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The Great Debate

by Robert Havey

What is the universe? How big is it? What is our place in it?

Astronomers have been trying to answer these questions for centuries, from Aristotle to Ptolemy to Copernicus. By the 1800s, advances in telescope technology and scientific techniques led to a consensus that the Earth orbited a sun, and that our solar system was part of a band of stars known as the Milky Way. If you asked a 19th-century astronomer, they would say the sun is at the center of the universe, which measures just 30,000 light years across.

In 1908, Harvard astronomer Henrietta Leavitt discovered a technique that allowed for a much more accurate measurement of the distance of stars from Earth. Using a variable pulsating star, a special type of star that changes its brightness at a regular interval, as well as trigonometry, astronomers discovered that galaxies they thought were “close neighbors” were in fact very, very far away. Suddenly the universe was too big to fit into our idea of it.

Enter the debaters: astronomers Harlow Shapley and Heber Doust Curtis. By 1920, both men had published papers arguing their perspective on what the new “model” of the universe should be. The National Academy of Sciences invited them to present their findings at a formal event on April 26, 1920 at the Smithsonian Museum of Natural History in Washington, D.C.

Shapley, an astronomer at the Mount Wilson Observatory, presented first. While being a chance for the young scientist to make his mark, it was also a job interview of sorts. Shapley was a candidate for director at the Harvard College Observatory and his potential future colleagues were in attendance.

The Pleiades star cluster

The North American Nebula, photographed with the Heber D. Curtis Schmidt Telescope at the Portage Lake Observatory, in 1951.

Shapley used Leavitt’s technique to find the distance of groups of stars called “globular clusters” and with that data, make a better map of the Milky Way. His conclusion was that the Milky Way, and therefore the universe, was 100,000 light years across, 10 times larger than the previous best estimate. Also, since more of the clusters appeared in one part of the sky, our solar system was not in the center of this new map.

Next up was Curtis, the director of the Lick Observatory and future director of U-M’s Detroit Observatory. Unlike Shapley, Curtis didn’t just read his paper, but presented it, rarely looking at his written notes.

Curtis had used the light of new stars (nova) in the Andromeda Nebulae to estimate their distance from Earth to be an incredible 500,000 light years. Because that distance is so much larger than all other estimates of the size of the Milky Way, Curtis argued that observed galaxies weren’t part of the Milky Way at all and instead were separate galaxies all their own. The universe comprised many “island universes” like Andromeda and the Milky Way.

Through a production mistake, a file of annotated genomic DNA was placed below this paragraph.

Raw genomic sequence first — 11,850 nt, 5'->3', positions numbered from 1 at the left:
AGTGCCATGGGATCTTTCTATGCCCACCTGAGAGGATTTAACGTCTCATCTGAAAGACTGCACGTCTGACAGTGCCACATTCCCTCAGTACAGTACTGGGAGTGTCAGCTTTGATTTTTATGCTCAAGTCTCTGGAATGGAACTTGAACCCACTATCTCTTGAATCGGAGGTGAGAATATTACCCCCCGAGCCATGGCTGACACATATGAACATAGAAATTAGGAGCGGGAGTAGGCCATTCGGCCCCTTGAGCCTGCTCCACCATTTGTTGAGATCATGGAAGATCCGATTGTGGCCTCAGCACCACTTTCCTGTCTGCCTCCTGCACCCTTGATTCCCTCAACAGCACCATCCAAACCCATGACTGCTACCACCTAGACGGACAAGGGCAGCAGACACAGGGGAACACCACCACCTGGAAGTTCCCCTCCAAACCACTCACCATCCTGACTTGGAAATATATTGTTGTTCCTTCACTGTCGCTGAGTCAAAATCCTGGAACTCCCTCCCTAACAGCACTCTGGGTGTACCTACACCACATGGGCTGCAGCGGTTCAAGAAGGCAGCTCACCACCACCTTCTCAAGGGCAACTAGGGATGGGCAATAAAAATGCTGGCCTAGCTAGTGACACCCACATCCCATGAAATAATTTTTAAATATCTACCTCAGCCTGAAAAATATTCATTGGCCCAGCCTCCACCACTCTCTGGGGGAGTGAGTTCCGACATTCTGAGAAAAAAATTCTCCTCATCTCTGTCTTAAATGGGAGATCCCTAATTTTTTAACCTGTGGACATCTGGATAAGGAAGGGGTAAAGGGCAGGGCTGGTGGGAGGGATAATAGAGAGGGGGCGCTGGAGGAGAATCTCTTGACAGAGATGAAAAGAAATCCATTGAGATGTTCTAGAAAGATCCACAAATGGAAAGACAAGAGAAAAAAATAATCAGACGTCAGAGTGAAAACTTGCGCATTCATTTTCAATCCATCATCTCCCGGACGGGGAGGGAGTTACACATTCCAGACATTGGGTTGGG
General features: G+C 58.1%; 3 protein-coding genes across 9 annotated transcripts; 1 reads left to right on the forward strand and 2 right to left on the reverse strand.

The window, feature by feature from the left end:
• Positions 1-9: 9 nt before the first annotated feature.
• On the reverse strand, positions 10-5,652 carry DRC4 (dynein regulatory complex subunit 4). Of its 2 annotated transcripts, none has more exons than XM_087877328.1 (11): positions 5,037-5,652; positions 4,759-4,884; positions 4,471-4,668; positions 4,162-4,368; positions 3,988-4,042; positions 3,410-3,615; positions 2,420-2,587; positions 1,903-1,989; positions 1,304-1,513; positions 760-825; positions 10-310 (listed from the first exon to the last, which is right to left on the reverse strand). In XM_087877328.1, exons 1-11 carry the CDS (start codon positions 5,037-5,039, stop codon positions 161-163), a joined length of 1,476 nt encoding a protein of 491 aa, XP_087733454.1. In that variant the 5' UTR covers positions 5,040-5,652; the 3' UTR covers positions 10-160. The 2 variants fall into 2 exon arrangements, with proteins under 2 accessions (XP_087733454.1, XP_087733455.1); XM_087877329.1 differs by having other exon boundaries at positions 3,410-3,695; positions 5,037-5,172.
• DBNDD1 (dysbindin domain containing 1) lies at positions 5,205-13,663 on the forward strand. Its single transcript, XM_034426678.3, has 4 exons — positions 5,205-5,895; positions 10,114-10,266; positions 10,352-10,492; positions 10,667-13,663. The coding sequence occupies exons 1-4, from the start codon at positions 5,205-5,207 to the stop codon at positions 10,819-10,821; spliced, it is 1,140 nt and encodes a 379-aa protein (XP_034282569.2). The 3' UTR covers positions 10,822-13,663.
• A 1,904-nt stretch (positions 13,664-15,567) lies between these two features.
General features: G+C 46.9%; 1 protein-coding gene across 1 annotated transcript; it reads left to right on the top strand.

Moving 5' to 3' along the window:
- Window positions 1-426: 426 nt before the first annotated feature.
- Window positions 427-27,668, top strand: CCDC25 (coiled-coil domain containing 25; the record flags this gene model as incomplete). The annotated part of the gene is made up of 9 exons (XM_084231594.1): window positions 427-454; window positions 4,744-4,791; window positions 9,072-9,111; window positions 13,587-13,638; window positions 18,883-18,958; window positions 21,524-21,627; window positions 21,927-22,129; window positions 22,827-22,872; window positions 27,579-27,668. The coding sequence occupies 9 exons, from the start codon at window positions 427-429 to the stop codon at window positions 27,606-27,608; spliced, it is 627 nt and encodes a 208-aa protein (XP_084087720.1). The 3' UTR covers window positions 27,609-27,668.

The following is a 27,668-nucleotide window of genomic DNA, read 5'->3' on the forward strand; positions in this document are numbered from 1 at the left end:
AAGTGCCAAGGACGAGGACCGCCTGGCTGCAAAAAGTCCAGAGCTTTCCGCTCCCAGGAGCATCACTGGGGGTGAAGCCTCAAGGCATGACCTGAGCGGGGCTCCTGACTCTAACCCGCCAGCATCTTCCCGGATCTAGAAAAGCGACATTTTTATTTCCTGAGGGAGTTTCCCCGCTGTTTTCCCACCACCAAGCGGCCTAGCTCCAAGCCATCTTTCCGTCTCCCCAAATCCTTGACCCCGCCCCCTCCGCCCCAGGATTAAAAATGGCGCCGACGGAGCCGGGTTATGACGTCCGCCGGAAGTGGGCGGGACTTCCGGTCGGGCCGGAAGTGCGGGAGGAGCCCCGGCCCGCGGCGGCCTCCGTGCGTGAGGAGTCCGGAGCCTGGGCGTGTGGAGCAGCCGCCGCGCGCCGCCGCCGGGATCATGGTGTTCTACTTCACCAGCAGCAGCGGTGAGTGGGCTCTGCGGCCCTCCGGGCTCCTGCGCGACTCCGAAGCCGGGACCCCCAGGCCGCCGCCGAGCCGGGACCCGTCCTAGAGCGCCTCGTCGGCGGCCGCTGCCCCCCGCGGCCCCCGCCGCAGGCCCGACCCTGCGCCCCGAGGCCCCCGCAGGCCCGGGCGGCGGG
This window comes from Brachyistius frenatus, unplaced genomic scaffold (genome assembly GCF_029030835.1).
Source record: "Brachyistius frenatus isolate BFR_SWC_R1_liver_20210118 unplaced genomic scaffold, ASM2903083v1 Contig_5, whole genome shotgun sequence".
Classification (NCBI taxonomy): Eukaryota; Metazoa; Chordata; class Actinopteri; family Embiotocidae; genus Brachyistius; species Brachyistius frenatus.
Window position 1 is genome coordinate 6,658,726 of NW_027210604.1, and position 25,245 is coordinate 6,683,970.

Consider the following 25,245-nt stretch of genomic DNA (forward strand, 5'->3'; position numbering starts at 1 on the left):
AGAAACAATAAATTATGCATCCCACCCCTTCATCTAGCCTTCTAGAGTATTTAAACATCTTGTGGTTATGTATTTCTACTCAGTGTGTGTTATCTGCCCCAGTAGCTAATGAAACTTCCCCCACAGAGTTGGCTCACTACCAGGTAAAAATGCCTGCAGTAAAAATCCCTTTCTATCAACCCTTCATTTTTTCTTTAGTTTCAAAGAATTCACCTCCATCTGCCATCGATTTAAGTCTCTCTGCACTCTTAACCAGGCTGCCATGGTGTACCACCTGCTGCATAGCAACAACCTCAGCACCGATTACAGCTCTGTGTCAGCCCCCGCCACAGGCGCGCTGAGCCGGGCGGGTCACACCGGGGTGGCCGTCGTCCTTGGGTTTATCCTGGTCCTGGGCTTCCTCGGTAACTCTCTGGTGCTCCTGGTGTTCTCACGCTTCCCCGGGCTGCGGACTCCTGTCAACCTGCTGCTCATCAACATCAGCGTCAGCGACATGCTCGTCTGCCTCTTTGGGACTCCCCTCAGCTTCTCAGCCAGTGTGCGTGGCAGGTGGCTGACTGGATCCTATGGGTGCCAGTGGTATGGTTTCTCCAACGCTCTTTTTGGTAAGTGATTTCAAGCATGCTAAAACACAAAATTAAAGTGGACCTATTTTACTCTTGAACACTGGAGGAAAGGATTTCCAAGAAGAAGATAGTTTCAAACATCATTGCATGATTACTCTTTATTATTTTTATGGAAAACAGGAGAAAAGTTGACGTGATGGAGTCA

Curtis argued that because there were so many of these “island universes,” they couldn’t be as large as Shapley estimated the Milky Way to be. He maintained that the sizes for Andromeda, the Milky Way, and other galaxies were all probably about 30,000 light years in diameter.

So who won? After the debate Curtis wrote to his family: “Debate went off fine in Washington, and I have been assured that I came out considerably in front.” In his memoir, Shapley wrote “Curtis was right partly, and I was right partly,” although he admitted, “Curtis did a moderately good job.”

We now know that both men were about half right. Shapley’s map of the Milky Way was much more accurate: the actual size is around 105,700 light years across, and our solar system is not at its center. Curtis’s contention that there are many different “island universes,” not just our Milky Way, turned out to be correct also, although he still underestimated the sizes of those universes.

Much like past attempts to answer the big questions of astronomy, the Shapley-Curtis debate didn’t solve the mystery, but it did provide better, less wrong answers to improve upon.

If you asked an astronomer today, most would say the size of the (observable) universe is about 93 billion light years and our sun is one of the 400 billion stars in the Milky Way, which is one of the two trillion galaxies. Enough is still unknown that another Great Debate could be held today, maybe on “What is Dark Matter?” or “Are there multiple universes?”

Heber Curtis’s papers, including his 1920 speech titled “Island Universes,” are open to researchers at the Bentley Historical Library.